(insert image)

The problem.. given some profile text, how do I find out who owns it? Mistakenly I thought this would need a JOIN of some kind, problem is how do you filter a join? If I were to say, join the items_data with the items_meta table using itemid from data and id from meta, I end up with a result set that includes the full content of the items_meta table.

Nope.. the right solution ended up being a nested query. You have to build it from the top down (start at owners, go to meta, go to data) instead of the other way around.

select ownernick from owners where id in
(select owner from items_meta where id in
 (select itemid from items_data where itemdata like "%some stuff%"

Which, when run, gives you exactly what you asked for – an ID from a post.

One challenge down :)

The one thing I’m missing now is a decent tool to build SQLite databases. Most of the interfaces suck for different reasons, are buggy as hell (I’m looking at you, almost every Windows one out there), and are just plain not enjoyable to use. I’d love something like MySQL Workbench but for SQLite, but..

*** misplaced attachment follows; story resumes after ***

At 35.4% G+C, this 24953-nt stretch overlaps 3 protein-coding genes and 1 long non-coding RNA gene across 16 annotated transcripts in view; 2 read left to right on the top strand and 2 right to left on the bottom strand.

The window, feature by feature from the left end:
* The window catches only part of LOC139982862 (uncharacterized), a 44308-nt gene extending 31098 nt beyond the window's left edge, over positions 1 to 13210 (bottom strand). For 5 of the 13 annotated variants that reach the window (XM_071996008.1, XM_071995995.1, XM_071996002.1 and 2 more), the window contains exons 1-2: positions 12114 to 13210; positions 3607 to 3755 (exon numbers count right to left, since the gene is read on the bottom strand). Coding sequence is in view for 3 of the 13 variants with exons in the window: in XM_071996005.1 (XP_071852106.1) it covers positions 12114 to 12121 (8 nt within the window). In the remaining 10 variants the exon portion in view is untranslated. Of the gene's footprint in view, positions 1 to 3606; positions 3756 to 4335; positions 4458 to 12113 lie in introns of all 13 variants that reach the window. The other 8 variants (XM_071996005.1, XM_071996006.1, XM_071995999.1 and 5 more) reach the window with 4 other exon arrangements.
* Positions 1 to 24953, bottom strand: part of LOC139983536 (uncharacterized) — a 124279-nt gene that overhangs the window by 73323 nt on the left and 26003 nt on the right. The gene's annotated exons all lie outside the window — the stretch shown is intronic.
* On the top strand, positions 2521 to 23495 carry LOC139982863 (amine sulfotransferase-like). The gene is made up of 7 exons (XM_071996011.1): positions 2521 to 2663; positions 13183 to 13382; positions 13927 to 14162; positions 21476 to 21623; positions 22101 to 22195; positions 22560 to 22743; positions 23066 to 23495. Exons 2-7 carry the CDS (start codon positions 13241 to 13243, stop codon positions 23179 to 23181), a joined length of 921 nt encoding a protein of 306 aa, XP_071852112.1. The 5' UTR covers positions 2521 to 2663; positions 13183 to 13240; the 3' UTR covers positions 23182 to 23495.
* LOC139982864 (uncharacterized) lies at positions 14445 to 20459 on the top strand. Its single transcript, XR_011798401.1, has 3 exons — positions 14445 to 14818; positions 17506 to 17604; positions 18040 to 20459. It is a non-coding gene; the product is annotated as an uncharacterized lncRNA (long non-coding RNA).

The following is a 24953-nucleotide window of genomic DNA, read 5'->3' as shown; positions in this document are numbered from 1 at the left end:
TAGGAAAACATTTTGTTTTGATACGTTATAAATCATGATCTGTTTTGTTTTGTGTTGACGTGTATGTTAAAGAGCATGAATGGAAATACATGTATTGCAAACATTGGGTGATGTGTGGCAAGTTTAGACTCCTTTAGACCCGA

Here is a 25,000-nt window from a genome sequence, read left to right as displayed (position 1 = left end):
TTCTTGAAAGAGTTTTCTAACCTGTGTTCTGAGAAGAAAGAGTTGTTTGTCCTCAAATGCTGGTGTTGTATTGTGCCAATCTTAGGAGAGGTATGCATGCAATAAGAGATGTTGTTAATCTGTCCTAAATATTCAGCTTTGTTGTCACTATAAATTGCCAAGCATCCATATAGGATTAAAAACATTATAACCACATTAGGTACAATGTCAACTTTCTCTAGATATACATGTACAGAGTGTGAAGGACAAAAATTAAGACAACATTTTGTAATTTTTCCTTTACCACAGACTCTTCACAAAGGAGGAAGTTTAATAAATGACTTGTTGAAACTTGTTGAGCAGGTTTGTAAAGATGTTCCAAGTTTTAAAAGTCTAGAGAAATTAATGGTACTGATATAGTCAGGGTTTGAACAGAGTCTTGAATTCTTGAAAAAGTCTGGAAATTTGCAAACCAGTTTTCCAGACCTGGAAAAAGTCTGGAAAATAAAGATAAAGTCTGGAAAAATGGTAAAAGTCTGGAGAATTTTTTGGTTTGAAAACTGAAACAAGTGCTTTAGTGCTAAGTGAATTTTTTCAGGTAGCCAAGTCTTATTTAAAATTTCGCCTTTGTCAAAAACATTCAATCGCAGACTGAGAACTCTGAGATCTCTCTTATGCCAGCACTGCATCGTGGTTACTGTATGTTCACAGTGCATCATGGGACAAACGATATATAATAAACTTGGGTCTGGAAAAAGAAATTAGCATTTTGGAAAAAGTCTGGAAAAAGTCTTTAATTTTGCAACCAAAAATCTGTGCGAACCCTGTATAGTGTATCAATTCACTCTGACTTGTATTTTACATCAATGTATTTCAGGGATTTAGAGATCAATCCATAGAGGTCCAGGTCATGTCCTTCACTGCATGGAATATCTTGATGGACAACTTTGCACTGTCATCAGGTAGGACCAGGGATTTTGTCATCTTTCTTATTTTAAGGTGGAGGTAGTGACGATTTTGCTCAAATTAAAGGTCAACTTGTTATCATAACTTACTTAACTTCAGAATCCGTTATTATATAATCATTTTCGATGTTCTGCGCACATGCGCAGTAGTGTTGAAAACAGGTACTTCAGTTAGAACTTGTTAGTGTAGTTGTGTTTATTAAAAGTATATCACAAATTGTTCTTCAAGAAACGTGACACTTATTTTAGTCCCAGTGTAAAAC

I hope to have a working version of this done within the week. If this kind of random junk interests you, you can follow along using the Github link above.

Hello (again) world!

Well then, that was a ride and a half. Doing a massive server migration in the middle of crazy times at work was probably not the smartest idea I’ve ever had. Got to give a shout out to the folks at Hetzner (http://hetzner.de) for the most reasonably priced hosting I’ve ever seen anywhere. Seriously, they make stateside hosting seem like a huge rip off.

In any case, in lieu of starting with some overblown magazine-esque site that tries too hard to be Ars Technica, I’m going to start fresh, with a new theme, a new focus, maybe bringing in a couple of of my better articles from v2.

This is TKWMMB version 3 – and you know what they say, third time’s the charm :)